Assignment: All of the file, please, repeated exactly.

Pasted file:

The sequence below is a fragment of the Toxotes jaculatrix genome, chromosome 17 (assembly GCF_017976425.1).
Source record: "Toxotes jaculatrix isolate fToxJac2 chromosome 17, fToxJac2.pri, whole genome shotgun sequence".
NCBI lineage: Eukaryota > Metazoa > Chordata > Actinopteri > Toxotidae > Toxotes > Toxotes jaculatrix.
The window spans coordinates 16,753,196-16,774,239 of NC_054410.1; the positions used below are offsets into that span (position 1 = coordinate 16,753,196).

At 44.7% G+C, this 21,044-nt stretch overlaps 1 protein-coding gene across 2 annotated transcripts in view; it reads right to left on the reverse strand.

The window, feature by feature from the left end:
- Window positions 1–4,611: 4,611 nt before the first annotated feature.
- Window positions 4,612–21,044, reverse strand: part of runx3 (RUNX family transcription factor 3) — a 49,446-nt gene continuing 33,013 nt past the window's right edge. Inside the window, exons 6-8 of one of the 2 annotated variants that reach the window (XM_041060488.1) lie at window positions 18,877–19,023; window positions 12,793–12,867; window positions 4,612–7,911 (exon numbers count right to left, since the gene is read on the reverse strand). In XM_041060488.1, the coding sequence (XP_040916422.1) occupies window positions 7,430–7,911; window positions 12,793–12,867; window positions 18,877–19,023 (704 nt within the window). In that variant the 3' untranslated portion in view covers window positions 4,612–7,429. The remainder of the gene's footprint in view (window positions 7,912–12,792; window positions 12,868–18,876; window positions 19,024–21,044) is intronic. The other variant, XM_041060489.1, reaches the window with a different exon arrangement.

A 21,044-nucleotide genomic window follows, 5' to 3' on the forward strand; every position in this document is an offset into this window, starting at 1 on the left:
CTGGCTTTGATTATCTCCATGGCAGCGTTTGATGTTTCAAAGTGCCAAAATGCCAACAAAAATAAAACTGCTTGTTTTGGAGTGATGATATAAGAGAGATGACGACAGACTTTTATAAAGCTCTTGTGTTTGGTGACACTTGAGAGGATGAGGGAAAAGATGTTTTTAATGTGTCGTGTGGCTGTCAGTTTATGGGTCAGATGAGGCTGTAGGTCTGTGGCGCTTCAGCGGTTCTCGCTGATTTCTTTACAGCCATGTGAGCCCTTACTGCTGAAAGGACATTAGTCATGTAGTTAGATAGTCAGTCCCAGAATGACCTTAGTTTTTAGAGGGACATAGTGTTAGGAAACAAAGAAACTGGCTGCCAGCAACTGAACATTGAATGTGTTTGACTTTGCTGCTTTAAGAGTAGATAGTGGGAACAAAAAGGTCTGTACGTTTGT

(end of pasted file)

The sequence below is a fragment of the Toxotes jaculatrix genome, chromosome 17 (assembly GCF_017976425.1).
Source record: "Toxotes jaculatrix isolate fToxJac2 chromosome 17, fToxJac2.pri, whole genome shotgun sequence".
NCBI lineage: Eukaryota > Metazoa > Chordata > Actinopteri > Toxotidae > Toxotes > Toxotes jaculatrix.
The window spans coordinates 16,753,196-16,774,239 of NC_054410.1; the positions used below are offsets into that span (position 1 = coordinate 16,753,196).

At 44.7% G+C, this 21,044-nt stretch overlaps 1 protein-coding gene across 2 annotated transcripts in view; it reads right to left on the reverse strand.

The window, feature by feature from the left end:
- Window positions 1–4,611: 4,611 nt before the first annotated feature.
- Window positions 4,612–21,044, reverse strand: part of runx3 (RUNX family transcription factor 3) — a 49,446-nt gene continuing 33,013 nt past the window's right edge. Inside the window, exons 6-8 of one of the 2 annotated variants that reach the window (XM_041060488.1) lie at window positions 18,877–19,023; window positions 12,793–12,867; window positions 4,612–7,911 (exon numbers count right to left, since the gene is read on the reverse strand). In XM_041060488.1, the coding sequence (XP_040916422.1) occupies window positions 7,430–7,911; window positions 12,793–12,867; window positions 18,877–19,023 (704 nt within the window). In that variant the 3' untranslated portion in view covers window positions 4,612–7,429. The remainder of the gene's footprint in view (window positions 7,912–12,792; window positions 12,868–18,876; window positions 19,024–21,044) is intronic. The other variant, XM_041060489.1, reaches the window with a different exon arrangement.

A 21,044-nucleotide genomic window follows, 5' to 3' on the forward strand; every position in this document is an offset into this window, starting at 1 on the left:
CTGGCTTTGATTATCTCCATGGCAGCGTTTGATGTTTCAAAGTGCCAAAATGCCAACAAAAATAAAACTGCTTGTTTTGGAGTGATGATATAAGAGAGATGACGACAGACTTTTATAAAGCTCTTGTGTTTGGTGACACTTGAGAGGATGAGGGAAAAGATGTTTTTAATGTGTCGTGTGGCTGTCAGTTTATGGGTCAGATGAGGCTGTAGGTCTGTGGCGCTTCAGCGGTTCTCGCTGATTTCTTTACAGCCATGTGAGCCCTTACTGCTGAAAGGACATTAGTCATGTAGTTAGATAGTCAGTCCCAGAATGACCTTAGTTTTTAGAGGGACATAGTGTTAGGAAACAAAGAAACTGGCTGCCAGCAACTGAACATTGAATGTGTTTGACTTTGCTGCTTTAAGAGTAGATAGTGGGAACAAAAAGGTCTGTACGTTTGT